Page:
Failure to Implement Public Reporting on Detainers Undermines ICE Pronouncements
Immigration and Customs Enforcement's use of detainers has leveled out instead of increasing since March 2017 when TRAC published their last report on the agency's preparation of detainers. Newly released Immigration and Customs Enforcement data show that the number of detainers did increase from a year ago until March but has basically remained flat in the four months after. See Figure 1.
A web query tool accompanying this report allows the public to examine these latest data updated through July 2017 in some detail, including by state, county, and local law enforcement agency. Unfortunately, ICE continues to withhold case-by-case data on many vital matters such as whether ICE took the individual into custody; what crimes, if any, the individual has been charged or convicted of; and whether the individuals are ever actually deported. Two lawsuits filed by TRAC's co-directors challenging this unlawful withholding are currently before the courts.
Figure 1. Number of Detainers Prepared by Immigration and Customs Enforcement
(Click for larger image)
Previous ICE data covering the Obama administration show that few removals over the years result from the agency's use of detainers. When compared against the total of interior and border ICE removals, the most recently available data indicate that detainer- connected removals represented only 1.8 percent of ICE removals. See Figure 2. (If deportations by Customs and Border Protection (CBP) were added to Figure 2, the percentage would be even more minuscule.)
The agency claims that detainers are an essential enforcement tool and that the lack of cooperation by local law enforcement officials are handicapping its efforts. But since President Trump assumed office the continued failure of the agency to release reliable information about what happens after a detainer is prepared undermines ICE's assertions.
DHS Secretary Calls for New Performance Metrics
In a February 20, 2017 DHS memo titled "Enforcement of the Immigration Laws to Serve the National Interest," then Secretary Kelly directed a series of actions to ensure greater public transparency on agency immigration enforcement actions and the cooperation of local law enforcement officials. Secretary Kelly ordered in Section H on "Collecting and Reporting Data on Alien Apprehensions and Releases":
"The collection of data regarding aliens apprehended by ICE and the disposition of their cases will assist in the development of agency performance metrics and provide transparency in the immigration enforcement mission. ... [These data may include for] non-Federal jurisdictions that release aliens from their custody, notwithstanding that such aliens are subject to a detainer or similar request for custody issued by ICE to that jurisdiction ... the name of the jurisdiction, the citizenship and immigration status of the alien, the arrest, charge, or conviction for which each alien was in the custody of that jurisdiction, the date on which the ICE detainer or similar request for custody was served on the jurisdiction by ICE, the date of the alien's release from custody of that jurisdiction and the reason for the release, an explanation concerning why the detainer or similar request for custody was not honored, and all arrests, charges, or convictions occurring after the alien's release from the custody of that jurisdiction."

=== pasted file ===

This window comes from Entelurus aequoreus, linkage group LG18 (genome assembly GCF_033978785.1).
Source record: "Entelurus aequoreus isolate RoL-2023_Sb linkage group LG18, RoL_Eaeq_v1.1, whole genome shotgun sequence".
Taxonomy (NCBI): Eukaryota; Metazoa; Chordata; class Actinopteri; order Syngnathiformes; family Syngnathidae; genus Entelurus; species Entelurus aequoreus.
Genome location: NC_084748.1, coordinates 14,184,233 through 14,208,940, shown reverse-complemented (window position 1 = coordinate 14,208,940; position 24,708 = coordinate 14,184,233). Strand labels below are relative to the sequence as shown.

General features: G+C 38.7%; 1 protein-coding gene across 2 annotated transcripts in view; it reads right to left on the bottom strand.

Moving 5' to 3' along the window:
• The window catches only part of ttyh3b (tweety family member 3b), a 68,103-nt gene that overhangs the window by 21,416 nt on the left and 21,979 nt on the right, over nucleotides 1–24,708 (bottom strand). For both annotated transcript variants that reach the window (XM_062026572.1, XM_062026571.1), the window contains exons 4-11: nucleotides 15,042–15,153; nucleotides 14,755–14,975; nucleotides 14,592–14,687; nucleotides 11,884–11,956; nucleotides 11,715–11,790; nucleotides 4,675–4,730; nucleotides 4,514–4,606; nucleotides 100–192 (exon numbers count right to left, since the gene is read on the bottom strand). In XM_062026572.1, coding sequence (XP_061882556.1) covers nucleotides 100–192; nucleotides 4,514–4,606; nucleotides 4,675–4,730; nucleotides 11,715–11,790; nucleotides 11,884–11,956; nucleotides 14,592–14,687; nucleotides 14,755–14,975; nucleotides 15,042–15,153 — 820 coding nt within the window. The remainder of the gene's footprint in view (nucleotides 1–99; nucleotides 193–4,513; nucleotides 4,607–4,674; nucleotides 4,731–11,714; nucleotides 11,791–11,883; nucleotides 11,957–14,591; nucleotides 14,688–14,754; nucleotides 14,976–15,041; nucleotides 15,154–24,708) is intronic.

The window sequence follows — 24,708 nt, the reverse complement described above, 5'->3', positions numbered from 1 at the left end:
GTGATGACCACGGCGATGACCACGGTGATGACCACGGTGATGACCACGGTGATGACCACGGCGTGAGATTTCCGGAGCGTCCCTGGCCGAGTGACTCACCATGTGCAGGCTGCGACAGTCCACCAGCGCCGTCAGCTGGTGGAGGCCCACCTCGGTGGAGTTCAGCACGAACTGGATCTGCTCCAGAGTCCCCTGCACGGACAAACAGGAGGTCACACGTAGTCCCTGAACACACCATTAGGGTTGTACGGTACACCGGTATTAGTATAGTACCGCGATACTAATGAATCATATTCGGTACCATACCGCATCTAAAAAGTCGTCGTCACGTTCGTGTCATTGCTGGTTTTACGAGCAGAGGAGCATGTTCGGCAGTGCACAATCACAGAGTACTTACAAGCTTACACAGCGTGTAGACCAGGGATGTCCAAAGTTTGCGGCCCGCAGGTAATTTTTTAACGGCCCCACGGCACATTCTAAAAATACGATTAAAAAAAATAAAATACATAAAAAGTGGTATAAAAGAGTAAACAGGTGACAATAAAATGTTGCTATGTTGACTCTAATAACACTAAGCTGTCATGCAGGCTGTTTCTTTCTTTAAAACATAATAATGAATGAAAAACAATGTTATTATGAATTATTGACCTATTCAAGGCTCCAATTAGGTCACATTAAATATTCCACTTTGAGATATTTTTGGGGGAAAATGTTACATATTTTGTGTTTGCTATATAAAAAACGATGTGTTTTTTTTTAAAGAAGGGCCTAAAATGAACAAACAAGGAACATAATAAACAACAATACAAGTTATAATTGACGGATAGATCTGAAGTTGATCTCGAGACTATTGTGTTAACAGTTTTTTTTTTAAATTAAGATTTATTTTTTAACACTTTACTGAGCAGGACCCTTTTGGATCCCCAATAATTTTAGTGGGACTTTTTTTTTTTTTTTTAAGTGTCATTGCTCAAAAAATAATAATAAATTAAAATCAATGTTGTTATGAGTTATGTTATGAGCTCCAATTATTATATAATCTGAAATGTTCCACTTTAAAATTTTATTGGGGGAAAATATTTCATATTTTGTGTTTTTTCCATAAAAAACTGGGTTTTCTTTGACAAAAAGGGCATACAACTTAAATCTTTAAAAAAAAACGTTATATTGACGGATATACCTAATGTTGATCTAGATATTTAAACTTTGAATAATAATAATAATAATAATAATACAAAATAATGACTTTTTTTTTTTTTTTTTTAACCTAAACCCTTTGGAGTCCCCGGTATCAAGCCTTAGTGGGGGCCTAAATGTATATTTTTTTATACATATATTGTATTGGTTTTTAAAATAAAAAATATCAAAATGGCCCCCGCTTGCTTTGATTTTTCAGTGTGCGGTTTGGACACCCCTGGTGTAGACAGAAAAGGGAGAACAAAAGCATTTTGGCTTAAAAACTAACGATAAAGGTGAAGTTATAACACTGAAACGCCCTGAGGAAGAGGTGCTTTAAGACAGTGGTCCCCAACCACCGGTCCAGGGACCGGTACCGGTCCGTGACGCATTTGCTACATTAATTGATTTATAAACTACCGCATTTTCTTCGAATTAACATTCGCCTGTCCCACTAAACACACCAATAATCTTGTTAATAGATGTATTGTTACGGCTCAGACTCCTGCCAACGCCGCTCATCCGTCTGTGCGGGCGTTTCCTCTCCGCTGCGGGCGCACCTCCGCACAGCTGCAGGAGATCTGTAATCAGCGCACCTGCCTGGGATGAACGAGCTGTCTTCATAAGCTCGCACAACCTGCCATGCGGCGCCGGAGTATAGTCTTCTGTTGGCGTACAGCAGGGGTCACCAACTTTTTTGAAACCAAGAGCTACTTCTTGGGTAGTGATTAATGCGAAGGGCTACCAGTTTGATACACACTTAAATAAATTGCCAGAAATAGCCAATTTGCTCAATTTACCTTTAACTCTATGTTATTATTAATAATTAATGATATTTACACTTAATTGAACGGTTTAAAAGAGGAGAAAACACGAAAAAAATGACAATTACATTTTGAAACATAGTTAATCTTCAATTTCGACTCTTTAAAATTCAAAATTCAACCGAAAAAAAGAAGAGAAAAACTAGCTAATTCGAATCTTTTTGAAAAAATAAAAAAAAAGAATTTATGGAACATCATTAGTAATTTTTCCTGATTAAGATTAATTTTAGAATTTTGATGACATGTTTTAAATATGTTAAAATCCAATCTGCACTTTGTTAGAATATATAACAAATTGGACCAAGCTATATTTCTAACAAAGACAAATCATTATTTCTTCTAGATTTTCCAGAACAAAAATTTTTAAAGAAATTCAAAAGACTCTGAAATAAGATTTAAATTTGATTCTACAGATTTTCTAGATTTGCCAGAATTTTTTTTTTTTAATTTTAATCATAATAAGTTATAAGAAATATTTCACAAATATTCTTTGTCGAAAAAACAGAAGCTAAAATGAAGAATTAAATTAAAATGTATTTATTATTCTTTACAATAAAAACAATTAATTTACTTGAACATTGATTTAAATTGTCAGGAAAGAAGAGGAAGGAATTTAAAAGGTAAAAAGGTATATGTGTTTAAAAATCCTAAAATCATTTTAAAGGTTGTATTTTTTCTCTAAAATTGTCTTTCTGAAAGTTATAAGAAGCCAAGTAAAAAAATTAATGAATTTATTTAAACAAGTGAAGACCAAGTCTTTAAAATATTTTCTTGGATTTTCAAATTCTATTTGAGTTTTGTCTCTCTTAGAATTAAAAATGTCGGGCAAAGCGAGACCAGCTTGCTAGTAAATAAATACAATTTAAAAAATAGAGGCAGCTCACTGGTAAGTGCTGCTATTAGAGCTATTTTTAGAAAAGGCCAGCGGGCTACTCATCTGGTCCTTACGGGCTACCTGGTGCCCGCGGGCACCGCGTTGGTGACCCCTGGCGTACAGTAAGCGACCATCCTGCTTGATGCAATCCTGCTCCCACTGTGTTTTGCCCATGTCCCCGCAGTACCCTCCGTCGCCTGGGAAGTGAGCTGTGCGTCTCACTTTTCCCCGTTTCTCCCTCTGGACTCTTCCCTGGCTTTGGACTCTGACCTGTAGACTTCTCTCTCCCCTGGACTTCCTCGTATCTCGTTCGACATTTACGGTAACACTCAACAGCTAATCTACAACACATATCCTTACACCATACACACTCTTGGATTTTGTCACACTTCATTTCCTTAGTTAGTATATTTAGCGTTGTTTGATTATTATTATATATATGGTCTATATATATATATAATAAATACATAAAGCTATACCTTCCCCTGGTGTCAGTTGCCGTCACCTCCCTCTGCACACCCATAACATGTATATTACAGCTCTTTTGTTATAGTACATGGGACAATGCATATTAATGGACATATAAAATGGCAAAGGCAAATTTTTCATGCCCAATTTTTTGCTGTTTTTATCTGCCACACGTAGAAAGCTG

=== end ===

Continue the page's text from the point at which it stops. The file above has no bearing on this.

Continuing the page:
The same directive provided that "at the earliest practicable time, [ICE will] provide a weekly report to the public, utilizing a medium that can be readily accessed without charge." Now eight months later ICE has still not implemented this public reporting system.
Indeed, it is unclear whether ICE collects data on many of these important matters. ICE has stated to TRAC that all it records is that a form is filled out and the agency doesn't collect data on whether the detainer is ever actually sent, let alone "served" on the jurisdiction. ICE also insists to TRAC that its databases do not record whether ICE actually ever takes the individual into custody from the jurisdiction in question.
In short ICE's management of its detainer program appears to be haphazard at best. If it has developed any "agency performance metrics" to judge its performance, it doesn't appear to have shared these with the public.
 The government's brief justifying its withholding in our D.C. FOIA case is due this week, and in our district court action in the Northern District of New York the government's brief is due to be filed next week.
 ICE did initially issue three weekly reports and then abruptly discontinued them when local jurisdictions identified numerous errors in them. The last report covered the February 11 - 17, 2017 period, and it failed to include most of the items of information the Secretary's directive had identified. The agency posted a notice on its public website stating:
"ICE remains committed to publishing the most accurate information available regarding declined detainers across the country and continues to analyze and refine its reporting methodologies. While this analysis is ongoing, the publication of the Declined Detainer Outcome Report (DDOR) will be temporarily suspended."
TRAC is a nonpartisan, nonprofit data research center affiliated with the Newhouse School of Public Communications and the Whitman School of Management, both at Syracuse University. For more information, to subscribe, or to donate, contact email@example.com or call 315-443-3563.